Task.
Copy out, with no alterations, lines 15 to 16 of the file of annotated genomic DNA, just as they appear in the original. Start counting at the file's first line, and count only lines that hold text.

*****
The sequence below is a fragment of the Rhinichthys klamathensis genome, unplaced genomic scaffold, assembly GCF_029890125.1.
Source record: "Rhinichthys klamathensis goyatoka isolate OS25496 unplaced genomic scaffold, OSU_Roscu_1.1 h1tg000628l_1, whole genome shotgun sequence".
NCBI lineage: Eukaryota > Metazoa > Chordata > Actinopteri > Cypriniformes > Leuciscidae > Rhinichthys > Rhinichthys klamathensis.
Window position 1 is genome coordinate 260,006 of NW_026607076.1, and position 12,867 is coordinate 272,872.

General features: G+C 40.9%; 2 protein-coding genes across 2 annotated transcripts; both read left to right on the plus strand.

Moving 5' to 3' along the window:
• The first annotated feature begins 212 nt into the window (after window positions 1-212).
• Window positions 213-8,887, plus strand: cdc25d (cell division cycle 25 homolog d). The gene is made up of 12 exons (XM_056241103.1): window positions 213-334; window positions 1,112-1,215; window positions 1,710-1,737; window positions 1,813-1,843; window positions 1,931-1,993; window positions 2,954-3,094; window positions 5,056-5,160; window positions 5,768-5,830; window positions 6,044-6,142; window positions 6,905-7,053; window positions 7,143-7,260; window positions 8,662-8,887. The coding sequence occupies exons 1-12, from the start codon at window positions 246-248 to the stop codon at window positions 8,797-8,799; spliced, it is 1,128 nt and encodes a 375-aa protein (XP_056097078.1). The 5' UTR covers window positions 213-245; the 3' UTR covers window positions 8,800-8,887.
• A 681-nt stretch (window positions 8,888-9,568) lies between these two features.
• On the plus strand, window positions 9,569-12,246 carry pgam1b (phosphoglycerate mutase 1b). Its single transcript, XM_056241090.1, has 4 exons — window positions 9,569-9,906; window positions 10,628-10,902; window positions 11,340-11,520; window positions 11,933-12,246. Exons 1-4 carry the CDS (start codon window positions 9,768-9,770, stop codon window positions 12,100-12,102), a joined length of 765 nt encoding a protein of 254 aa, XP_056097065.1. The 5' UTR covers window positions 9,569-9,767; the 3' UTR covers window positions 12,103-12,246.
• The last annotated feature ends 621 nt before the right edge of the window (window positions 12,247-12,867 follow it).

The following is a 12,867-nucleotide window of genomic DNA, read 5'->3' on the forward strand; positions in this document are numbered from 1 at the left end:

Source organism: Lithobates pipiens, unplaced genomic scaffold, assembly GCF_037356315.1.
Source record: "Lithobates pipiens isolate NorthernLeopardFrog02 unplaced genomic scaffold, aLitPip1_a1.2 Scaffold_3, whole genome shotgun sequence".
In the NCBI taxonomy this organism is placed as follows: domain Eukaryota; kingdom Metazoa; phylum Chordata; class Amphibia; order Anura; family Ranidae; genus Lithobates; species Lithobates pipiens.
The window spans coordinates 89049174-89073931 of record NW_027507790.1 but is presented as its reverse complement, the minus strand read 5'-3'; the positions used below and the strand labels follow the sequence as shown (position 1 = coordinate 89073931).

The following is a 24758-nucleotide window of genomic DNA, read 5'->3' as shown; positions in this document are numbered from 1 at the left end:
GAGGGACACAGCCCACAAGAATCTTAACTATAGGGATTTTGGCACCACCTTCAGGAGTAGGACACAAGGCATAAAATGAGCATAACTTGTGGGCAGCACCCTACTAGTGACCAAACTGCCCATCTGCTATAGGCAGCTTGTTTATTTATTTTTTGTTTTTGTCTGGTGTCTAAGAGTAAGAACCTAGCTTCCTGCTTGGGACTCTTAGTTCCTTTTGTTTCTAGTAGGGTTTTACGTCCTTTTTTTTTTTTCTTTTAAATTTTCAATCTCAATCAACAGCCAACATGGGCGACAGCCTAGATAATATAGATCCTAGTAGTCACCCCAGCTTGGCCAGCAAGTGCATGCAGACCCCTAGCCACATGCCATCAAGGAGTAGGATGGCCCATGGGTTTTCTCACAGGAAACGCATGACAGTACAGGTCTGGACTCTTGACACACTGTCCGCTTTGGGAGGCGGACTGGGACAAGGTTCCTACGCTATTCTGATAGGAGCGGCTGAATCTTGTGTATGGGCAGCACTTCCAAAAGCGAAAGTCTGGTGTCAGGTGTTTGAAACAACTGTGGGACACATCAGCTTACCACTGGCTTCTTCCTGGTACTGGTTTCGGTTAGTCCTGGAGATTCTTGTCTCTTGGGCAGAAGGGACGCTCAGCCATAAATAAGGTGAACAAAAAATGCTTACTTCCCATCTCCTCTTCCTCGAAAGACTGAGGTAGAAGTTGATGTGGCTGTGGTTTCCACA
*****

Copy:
In the NCBI taxonomy this organism is placed as follows: domain Eukaryota; kingdom Metazoa; phylum Chordata; class Amphibia; order Anura; family Ranidae; genus Lithobates; species Lithobates pipiens.
The window spans coordinates 89049174-89073931 of record NW_027507790.1 but is presented as its reverse complement, the minus strand read 5'-3'; the positions used below and the strand labels follow the sequence as shown (position 1 = coordinate 89073931).